This morning, SpaceX launched a used Falcon 9 rocket with a hefty payload of 10 satellites that it successfully delivered into orbit. Such a thing has become business as usual for the commercial spaceflight startup, but today was somewhat special in that the company decided to attempt to recover half of the rocket’s nosecone, called a fairing, before it slammed into the ocean. You might remember SpaceX trying and failing to this very thing in late February.

This second attempt seemed pretty promising, with Elon Musk previously promising to figure out a way to direct the fairing’s descent as it glided on parafoils. Well, funny things happen when you’re trying to do something nobody has ever done before, and SpaceX’s recovery ship once again failed to catch the fairing as it fell. This time, however, there was a completely new reason for the shortcoming.

In its first attempt, SpaceX and Musk cited the size of the chutes as the primary reason for the failure. “Should be able to catch it with slightly bigger chutes to slow down descent,” Musk stated on Twitter. After today’s attempt, Musk explained that it might not be the size of the chutes that is the problem after all.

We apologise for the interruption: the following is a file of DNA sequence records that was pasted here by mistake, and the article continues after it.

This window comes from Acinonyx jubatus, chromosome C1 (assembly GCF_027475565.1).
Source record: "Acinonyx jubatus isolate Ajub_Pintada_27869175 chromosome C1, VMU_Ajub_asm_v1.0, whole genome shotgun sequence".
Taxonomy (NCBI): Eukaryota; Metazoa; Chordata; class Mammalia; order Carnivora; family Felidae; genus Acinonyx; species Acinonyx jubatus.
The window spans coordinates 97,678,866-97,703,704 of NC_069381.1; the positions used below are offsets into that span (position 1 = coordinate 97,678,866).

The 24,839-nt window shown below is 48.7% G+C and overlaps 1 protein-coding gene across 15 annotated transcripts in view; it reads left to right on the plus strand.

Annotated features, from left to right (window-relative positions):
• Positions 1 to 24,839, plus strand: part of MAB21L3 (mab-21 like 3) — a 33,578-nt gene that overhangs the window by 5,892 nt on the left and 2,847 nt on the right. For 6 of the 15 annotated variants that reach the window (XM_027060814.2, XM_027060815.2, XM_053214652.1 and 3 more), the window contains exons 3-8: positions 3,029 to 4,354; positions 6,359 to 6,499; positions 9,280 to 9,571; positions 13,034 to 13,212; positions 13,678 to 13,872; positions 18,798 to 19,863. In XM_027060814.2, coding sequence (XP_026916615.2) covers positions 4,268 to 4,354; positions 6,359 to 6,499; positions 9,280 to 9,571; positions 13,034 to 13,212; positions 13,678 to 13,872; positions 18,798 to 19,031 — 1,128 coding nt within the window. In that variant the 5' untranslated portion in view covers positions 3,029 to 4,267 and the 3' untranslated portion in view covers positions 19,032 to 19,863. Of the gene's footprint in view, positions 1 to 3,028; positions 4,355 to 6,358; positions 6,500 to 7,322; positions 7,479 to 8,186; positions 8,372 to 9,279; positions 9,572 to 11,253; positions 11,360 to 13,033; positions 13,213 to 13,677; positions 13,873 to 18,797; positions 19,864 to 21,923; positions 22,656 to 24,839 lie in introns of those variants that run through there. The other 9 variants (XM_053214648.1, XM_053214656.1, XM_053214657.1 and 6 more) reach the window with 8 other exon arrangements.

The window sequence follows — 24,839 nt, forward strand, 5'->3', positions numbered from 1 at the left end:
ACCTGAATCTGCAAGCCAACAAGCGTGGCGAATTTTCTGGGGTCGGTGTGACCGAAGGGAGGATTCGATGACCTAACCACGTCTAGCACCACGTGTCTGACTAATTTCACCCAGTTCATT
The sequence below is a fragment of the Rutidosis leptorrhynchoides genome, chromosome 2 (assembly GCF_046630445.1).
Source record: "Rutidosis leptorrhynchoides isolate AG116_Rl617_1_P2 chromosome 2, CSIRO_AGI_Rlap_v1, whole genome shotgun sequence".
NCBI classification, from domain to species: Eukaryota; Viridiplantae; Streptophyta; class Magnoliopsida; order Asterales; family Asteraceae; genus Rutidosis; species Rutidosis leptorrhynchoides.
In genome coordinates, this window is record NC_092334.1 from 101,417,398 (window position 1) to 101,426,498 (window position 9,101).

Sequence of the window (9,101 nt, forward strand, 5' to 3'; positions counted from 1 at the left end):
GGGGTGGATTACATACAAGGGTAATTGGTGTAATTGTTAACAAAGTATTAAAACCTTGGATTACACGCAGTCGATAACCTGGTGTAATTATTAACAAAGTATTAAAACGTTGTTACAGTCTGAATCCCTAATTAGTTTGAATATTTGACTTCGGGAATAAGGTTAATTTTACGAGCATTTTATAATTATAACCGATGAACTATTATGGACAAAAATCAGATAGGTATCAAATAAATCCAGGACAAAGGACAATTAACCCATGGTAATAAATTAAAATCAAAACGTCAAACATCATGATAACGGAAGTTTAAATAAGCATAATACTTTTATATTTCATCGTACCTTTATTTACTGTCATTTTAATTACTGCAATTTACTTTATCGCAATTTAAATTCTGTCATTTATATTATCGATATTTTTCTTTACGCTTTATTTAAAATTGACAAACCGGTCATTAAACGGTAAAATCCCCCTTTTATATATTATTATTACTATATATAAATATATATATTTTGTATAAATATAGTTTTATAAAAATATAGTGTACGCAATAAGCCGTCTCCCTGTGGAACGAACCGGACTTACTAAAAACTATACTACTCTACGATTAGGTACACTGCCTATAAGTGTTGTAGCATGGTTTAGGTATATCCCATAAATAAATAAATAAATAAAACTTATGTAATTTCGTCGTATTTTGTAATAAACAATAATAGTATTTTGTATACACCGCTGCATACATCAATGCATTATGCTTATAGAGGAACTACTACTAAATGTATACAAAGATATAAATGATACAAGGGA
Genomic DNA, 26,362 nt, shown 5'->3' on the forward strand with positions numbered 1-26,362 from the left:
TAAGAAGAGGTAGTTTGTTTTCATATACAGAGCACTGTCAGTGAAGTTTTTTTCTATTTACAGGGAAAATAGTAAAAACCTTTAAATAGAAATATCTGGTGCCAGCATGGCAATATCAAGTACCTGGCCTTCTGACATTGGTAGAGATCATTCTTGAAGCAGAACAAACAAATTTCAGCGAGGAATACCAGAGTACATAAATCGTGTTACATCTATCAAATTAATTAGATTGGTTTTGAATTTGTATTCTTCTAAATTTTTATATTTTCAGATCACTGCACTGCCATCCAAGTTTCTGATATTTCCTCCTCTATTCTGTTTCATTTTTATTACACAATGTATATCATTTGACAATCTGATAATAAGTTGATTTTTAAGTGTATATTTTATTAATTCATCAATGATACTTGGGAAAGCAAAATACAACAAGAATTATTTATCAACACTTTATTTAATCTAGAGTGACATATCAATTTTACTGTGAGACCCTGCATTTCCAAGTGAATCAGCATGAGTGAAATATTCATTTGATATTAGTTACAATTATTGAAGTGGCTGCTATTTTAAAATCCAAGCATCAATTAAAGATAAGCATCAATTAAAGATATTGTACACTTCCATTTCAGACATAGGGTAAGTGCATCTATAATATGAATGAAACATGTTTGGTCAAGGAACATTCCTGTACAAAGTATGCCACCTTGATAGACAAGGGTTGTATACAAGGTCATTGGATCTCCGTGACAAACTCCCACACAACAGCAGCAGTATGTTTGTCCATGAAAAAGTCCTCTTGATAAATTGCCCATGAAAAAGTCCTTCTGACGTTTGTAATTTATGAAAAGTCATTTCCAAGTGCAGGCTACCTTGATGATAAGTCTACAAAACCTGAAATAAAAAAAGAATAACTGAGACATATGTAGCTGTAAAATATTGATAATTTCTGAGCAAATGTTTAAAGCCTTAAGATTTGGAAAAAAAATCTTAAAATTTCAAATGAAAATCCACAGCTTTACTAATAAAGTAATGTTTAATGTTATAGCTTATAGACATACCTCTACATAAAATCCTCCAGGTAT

“GPS guided parafoil twisted, so fairing impacted water at high speed,” Musk said. “Air wake from fairing messing [with] parafoil steering. Doing helo drop tests in next few weeks to solve.”

Put simply, the turbulent air bouncing off of the fairing as it descends is screwing up the parafoil and preventing it from adequately slowing the fall. The fact that the parafoil “twisted” suggests that it was doing very little to aid in a soft landing, and it’s likely that the fairing slammed into the water at enough speed to cause serious damage to the component.

SpaceX is no stranger to failure. The company tried and failed to land its Falcon 9 rocket many, many times before eventually succeeding, and today the company’s launches and rocket returns have become so common they barely draw interest. In time, the recovery of the fairing (and potentially other valuable rocket components) will likely become routine as well, but for now it’s still a problem that Musk needs to solve.

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